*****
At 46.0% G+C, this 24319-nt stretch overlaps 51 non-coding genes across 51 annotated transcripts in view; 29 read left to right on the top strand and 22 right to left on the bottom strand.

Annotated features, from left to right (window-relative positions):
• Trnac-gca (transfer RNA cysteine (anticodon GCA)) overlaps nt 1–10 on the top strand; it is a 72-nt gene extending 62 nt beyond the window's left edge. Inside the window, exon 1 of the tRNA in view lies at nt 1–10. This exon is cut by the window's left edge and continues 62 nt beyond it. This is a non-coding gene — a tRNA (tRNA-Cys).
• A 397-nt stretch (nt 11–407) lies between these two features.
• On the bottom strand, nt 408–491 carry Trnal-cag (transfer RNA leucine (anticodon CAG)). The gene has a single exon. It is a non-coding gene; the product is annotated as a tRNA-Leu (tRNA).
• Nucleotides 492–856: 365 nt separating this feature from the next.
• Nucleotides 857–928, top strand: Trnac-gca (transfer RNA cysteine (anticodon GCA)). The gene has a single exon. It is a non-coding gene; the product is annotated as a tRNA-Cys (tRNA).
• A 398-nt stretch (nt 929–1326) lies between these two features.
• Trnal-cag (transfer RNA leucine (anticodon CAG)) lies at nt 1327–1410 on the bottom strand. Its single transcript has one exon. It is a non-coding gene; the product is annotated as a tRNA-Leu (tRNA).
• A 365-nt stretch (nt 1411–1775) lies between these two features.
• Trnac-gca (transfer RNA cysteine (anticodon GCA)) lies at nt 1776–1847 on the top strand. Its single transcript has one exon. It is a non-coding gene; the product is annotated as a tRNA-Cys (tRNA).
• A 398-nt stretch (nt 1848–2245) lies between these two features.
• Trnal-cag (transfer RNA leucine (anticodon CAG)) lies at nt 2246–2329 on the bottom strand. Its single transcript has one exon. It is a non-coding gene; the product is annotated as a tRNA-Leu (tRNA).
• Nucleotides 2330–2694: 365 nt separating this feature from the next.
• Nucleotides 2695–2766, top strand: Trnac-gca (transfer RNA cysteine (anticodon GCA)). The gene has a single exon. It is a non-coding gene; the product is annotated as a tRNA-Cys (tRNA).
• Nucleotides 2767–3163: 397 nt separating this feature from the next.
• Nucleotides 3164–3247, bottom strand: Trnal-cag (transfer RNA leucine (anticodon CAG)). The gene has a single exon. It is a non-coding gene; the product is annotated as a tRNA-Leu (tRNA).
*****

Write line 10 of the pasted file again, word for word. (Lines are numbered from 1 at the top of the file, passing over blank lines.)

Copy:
• A 365-nt stretch (nt 1411–1775) lies between these two features.